Rosenblum, 69, the first Jewish attorney general in Oregon and the first woman to have the job, makes a point of advocating for more opportunity for women and minorities. The native of Berkeley, California, is a graduate of the University of Oregon’s law school, and served as a judge for two decades before winning the 2012 election for her current post. She is running for a third term this year.
In interviews and speeches, Rosenblum talks about being part of the first Oregon Law class with more than just a handful of women, and of her fight against sexism — including an instance when, as a judge, she was mistaken for a secretary by a male lawyer.
Rosenblum’s office did not respond to requests for an interview.
“It was as if female college seniors had suddenly taken note that there were virtually no women lawyers, and that perhaps we could do something about that,” she said in a 2014 speech to the Oregon Area Jewish Committee, as reported by Oregon Jewish Life. “There was this pervasive – and wonderful – sense that the law was the best agent for social change.”
Part of the change she’s tried to make as attorney general has been in fighting the Trump administration. Rosenblum was among the attorneys general who successfully brought suit against Trump’s travel ban, and has also fought for the DACA program for undocumented immigrants who came to the United States as children.
“Let’s face it: The rule of law is under siege,” she said in a commencement address last year to her alma mater’s law school. “Or, if you think that’s an exaggeration — I don’t — at a minimum, the basic underpinnings of our democracy are being challenged as never before — at least, in my lifetime.”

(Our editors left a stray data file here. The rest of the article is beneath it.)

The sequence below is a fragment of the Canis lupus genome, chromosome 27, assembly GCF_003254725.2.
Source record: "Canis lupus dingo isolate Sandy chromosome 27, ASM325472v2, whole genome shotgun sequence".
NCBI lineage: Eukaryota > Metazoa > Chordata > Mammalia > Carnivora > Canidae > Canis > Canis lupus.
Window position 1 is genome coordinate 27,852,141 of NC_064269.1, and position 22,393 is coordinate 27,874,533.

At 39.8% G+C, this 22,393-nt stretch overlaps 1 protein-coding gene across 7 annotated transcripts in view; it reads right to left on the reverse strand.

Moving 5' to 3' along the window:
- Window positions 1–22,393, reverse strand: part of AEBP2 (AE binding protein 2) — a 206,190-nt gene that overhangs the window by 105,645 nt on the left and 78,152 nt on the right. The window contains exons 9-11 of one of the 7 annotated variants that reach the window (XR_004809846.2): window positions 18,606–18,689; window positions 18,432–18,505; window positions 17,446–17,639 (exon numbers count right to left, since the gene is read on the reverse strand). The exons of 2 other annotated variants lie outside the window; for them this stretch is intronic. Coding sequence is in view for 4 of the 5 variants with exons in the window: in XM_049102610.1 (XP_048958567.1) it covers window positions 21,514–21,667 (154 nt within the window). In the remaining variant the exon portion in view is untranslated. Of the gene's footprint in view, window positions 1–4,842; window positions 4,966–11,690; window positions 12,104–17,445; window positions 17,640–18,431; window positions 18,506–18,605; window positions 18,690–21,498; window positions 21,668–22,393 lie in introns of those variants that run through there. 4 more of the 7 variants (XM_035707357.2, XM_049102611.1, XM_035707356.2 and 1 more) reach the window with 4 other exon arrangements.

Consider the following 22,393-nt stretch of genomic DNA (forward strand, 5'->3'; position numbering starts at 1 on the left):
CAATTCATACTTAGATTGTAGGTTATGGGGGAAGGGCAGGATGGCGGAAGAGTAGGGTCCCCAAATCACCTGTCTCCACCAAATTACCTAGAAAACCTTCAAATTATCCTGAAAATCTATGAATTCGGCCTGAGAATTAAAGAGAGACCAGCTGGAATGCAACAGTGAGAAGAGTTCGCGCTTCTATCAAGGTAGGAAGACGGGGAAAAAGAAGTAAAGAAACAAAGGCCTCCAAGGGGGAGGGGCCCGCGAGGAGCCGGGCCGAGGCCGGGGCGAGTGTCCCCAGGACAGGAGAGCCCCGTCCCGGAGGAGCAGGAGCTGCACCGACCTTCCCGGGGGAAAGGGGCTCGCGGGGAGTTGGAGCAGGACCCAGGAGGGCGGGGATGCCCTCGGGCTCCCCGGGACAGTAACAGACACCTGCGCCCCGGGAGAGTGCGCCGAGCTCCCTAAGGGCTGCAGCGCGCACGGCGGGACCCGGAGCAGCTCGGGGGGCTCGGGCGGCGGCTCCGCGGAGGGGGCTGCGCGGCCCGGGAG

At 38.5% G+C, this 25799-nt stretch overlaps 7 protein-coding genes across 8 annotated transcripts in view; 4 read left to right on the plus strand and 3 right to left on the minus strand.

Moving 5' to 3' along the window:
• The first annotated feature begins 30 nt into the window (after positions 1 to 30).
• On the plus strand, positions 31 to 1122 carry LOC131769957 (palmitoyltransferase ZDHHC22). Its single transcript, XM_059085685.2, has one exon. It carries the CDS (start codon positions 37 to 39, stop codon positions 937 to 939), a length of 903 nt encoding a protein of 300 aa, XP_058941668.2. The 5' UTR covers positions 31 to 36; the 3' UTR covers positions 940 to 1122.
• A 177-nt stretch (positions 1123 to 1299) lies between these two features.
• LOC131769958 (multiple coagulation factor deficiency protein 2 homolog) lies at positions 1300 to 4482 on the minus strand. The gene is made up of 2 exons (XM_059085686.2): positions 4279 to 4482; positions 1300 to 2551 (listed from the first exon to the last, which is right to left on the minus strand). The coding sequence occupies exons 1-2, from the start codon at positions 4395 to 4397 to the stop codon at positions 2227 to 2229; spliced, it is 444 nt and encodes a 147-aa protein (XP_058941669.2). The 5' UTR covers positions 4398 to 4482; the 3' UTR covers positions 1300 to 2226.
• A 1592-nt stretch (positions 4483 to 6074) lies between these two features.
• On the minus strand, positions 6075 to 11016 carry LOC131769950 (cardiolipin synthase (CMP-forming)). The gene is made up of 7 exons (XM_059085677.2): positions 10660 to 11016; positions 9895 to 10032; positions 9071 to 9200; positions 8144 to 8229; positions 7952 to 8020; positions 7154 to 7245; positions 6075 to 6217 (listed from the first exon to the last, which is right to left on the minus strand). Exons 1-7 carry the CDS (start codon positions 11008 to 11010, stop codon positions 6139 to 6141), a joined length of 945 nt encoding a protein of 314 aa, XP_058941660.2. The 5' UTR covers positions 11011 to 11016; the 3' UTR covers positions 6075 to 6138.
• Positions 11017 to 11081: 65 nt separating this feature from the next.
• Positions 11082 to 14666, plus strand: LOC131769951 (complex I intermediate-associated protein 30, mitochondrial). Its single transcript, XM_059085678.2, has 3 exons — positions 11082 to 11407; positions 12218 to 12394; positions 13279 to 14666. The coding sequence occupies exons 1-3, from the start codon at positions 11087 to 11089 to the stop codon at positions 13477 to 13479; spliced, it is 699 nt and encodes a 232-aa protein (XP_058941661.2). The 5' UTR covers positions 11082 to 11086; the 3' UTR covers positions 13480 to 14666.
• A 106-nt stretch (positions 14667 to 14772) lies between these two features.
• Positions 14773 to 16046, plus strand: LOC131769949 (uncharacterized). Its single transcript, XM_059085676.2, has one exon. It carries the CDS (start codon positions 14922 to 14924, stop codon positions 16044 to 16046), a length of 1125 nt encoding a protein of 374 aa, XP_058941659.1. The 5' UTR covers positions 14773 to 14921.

Rosenblum also has encouraged the reporting of hate crimes and pressed law enforcement bodies to do better in investigating and prosecuting them. In May 2018, she established a state task force on hate crimes. In one session for victims to describe their experiences, a neo-Nazi confronted Rosenblum claiming to be a victim of hate. In response, according to the local Mail Tribune, she “gave little reaction beyond pursed lips and furrowed brows.”
In the 2014 speech to the Jewish group, she said the biblical mandate to pursue justice “is part of our DNA and what we learn if we are at all learned in Judaism.”
Her synagogue, which has also counted Oregon Sen. Ron Wyden and Rep. Suzanne Bonamici as members, has a history of encouraging public service. Another longtime congregant and local elected official, Multnomah County Commissioner Sharon Meieran, was teargassed during protests on Saturday night, according to an account she posted on Twitter.
Rosenblum also makes a point of being at Beth Israel’s annual Friday night service in honor of Martin Luther King Jr. Day. The synagogue has brought in prominent civil rights activists as speakers and the attorney general has sung with a visiting gospel choir.
“I think that she is really pleased that we’re a congregation that’s very vocal about social action and about putting our Jewish values out into the community,” Cahana said. “Singing those gospel songs in a Jewish service and connecting them to our prayers as well, and to be a part of hearing these great heroes of the civil rights movement, I think that has been something that’s been very meaningful to her.”